According to the Austin Cary Forest Management Plan of 2019, prepared by Barbara Brusila, a consultant forester working with the Baxter State Park Authority, this final expression by Governor Baxter for completion of his vision led to the acquisition of the property from Dr. Virginia Hamilton Bailey and Mrs. Patricia Hamilton Lowery Bousfield (the Hamilton sisters).
The Hamilton sisters first arrived in Maine from Kentucky when their mother purchased a summer home on Harpswell Neck in the late 1920s; Patricia was 11 and Virginia was 27 at the time. Both fell in love with the state, and each settled in Maine as soon as she was able. They had no other siblings; despite their age difference, they were close throughout their lives.
The sisters together purchased the Austin Cary property in 1964, and established a tree farm on it that was certified in 1969. When they bought the property, both sisters lived in the area, Virginia, in South Harpswell, and Patricia, in Brunswick.
By the time Governor Baxter died and his trust was known, Patricia’s husband had also died and she had remarried and moved to Mount Desert.
How Maine Forest Service Director Fred Holt and Virginia found each other is unknown, but when searching for suitable properties to acquire under the Baxter trust, Holt reached out to her about possible purchase of the Austin Cary Tree Farm, and, in 1973-74, the Hamilton sisters conveyed the property to the State. The correspondence makes clear that the sisters’ vision for the property tracked values held by both Governor Baxter and Austin Cary. Brusila quotes the letter setting forth Holt’s general understanding of the land use envisioned by the Hamilton sisters:
[T]hat the area be held for management of game species, particularly waterfowl for reasons of the marshland habitat, and for a model or demonstration forest. These uses will not be such as to encourage large crowds of people and we do not wish to develop any facilities which will concentrate people on the property. However, I think to be realistic some increase in hikers and observers will be anticipated.
The deeds set conditions on the conveyance, as follows:
[T]hat the land be used for a demonstration forest, wildlife management area, or for other educational and scientific uses, and this condition will run with the land for a period of ninety-nine years from the date of this instrument. It is the hope of the Grantors that this use shall extend beyond the period of this condition in perpetuity or until such time as such use of this tract would no longer serve a beneficial purpose. (Deed for 5/6 interest, 29 December 1973)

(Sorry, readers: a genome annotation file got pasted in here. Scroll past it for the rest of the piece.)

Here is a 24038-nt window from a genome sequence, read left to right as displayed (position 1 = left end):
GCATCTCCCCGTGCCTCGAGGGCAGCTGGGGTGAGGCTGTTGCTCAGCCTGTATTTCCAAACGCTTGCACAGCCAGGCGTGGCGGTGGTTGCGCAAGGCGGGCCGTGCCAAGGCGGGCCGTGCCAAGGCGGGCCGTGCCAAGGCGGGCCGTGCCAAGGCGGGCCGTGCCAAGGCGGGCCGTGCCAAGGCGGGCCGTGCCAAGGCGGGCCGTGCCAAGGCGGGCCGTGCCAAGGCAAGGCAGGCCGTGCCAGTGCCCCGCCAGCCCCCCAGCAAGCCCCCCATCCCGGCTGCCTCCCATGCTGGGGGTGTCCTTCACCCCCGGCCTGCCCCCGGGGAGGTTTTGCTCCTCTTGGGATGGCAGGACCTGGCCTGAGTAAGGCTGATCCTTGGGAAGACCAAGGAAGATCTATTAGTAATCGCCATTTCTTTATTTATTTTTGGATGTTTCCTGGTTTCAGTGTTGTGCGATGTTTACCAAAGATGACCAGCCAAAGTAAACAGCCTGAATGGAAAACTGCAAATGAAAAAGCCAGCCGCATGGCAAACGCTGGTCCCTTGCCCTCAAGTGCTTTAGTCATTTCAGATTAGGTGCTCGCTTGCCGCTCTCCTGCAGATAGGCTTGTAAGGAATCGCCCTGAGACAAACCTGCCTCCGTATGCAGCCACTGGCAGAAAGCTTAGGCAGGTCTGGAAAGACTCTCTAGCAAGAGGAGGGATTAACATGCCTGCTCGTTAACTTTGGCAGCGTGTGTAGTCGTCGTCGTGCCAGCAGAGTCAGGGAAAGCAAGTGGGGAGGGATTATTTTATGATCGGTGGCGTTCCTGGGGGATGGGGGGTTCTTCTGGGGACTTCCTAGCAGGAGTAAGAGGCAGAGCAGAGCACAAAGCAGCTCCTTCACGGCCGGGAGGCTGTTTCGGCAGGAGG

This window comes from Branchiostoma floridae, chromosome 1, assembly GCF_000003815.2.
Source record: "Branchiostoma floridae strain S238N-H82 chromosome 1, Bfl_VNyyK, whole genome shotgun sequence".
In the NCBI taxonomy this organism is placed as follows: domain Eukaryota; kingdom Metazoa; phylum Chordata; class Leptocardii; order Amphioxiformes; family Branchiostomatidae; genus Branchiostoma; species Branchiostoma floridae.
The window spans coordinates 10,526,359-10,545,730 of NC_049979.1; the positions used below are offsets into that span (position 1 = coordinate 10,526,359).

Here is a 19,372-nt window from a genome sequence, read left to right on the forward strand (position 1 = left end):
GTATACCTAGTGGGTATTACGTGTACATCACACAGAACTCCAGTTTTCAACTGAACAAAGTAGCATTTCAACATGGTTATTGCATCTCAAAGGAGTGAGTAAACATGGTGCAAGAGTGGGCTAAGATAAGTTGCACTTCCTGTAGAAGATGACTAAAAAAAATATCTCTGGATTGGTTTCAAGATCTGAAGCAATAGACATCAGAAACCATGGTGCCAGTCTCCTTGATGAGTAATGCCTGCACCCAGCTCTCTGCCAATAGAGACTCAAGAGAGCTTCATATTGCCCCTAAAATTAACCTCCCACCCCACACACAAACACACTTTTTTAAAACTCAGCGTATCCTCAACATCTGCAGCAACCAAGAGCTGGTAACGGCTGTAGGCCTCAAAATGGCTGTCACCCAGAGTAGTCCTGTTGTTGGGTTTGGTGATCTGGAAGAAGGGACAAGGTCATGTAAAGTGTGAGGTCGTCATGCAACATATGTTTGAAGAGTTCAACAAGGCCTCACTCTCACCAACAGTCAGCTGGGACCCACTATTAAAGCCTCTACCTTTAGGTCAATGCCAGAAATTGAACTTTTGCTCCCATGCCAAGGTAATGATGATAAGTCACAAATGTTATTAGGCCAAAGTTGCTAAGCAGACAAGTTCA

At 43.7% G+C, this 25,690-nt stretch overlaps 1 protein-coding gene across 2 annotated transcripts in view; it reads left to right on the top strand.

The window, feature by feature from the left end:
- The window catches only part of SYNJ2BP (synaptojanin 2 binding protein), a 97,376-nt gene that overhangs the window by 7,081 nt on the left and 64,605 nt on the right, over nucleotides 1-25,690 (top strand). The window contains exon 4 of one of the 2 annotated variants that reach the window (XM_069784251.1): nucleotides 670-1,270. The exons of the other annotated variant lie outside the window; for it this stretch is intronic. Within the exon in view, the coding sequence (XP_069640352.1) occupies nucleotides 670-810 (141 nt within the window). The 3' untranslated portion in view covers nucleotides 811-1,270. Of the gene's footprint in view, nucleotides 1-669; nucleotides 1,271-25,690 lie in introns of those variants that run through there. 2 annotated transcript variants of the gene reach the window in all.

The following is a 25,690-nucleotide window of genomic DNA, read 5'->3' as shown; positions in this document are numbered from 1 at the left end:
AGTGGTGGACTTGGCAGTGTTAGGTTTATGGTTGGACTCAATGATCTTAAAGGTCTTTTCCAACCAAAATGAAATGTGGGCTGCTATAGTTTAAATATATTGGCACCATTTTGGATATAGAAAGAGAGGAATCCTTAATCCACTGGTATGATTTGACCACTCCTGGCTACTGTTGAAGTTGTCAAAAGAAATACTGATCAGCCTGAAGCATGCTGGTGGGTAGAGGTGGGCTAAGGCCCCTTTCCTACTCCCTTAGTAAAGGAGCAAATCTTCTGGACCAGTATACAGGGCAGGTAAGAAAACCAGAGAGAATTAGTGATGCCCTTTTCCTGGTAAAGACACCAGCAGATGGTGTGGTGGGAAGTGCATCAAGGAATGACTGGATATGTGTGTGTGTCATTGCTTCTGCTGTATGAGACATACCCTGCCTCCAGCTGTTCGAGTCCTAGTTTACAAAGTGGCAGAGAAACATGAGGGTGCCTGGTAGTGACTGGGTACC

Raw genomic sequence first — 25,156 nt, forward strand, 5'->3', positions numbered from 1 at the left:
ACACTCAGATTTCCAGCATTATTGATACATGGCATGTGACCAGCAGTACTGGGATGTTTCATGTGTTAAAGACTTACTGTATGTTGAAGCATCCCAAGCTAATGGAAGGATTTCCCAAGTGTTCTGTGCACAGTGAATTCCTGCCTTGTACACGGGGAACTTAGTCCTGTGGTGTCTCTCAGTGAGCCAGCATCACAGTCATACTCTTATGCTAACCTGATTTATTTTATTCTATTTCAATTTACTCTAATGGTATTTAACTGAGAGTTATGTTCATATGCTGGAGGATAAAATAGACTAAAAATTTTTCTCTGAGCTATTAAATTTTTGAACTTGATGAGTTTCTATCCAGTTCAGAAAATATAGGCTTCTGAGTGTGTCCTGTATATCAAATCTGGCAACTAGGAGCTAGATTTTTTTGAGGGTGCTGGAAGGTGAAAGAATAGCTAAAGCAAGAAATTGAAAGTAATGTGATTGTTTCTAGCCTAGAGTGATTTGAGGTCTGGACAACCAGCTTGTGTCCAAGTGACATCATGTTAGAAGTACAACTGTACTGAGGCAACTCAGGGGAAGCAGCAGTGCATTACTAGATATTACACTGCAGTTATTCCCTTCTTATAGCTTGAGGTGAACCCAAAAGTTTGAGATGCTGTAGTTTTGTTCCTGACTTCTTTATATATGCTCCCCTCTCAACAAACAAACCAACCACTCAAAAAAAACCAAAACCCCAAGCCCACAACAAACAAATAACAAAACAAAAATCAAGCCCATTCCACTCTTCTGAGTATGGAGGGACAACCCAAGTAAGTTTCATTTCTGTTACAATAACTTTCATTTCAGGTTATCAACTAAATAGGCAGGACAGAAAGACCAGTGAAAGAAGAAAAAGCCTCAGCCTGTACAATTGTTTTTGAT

Austin Cary viewed the forests very much in terms of a product source rather than a spiritual haven, while Percival Baxter’s vision was very much focused on preserving a landscape and an environment. “Katahdin always should and must remain the wild, storm-swept, untouched-by-man region it now is,” he wrote. And elsewhere, “I want hunting with cameras to take the place of hunting with guns.”
But Baxter also recognized the importance of a scientific understanding of the woodlands to ensure their resilience. He and Cary could have agreed on the need for model or demonstration forests. The Baxter trust agreement provides “I hope some of the forest land acquired under this provision…will become model forests…producing a crop of wood to be sold by the State. The State of Maine is given full power to harvest the crop, reforest and protect these lands against damage by insects, fire or otherwise.”
The Hamilton sisters subscribed to both philosophies, though Patricia may have leaned more toward managed preservation than Virginia, who may have been more inclined toward conservation with an eye to productive effects.
Whatever their philosophies, all four shared a reverence for the forests that ultimately resulted in an unparalleled legacy for the Town of Harpswell under the Baxter State Park Authority, before a local land trust option was available.
R.R. White, “Austin Cary, the Father of Southern Forestry,” paper published by the Forest History Society, https://foresthistory.org/wp-content/uploads/2019/07/AustinCary_RoyWhite.pdf
Isabel Whittier, “Maine’s Austin Cary was Pioneer Forester,” http://abacus.bates.edu/muskie-archives/ajcr/1968/Maine%20Forester%20Cary.shtml
Neil Rolde, The Baxters of Maine: Downeast Visionaries (Tilbury House, Boston) 1997
Liz Soares, All For Maine: The Story of Governor Percival P. Baxter (Windswept House Publishers: Mount Desert, ME) 1995
Baxter State Park
Howard R. Whitcomb, Governor Baxter’s Magnificent Obsession: A Documentary History of Baxter State Park 1931 – 2006 (Friends of Baxter State Park: Bangor ME) 2008
Austin Cary Forest
“Austin Cary Lot,” Baxter State Park Authority, prepared by Jensen Bissell, May 1993
“Austin Cary Forest: Forest Management Plan,” prepared by Barbara Brusila, 2019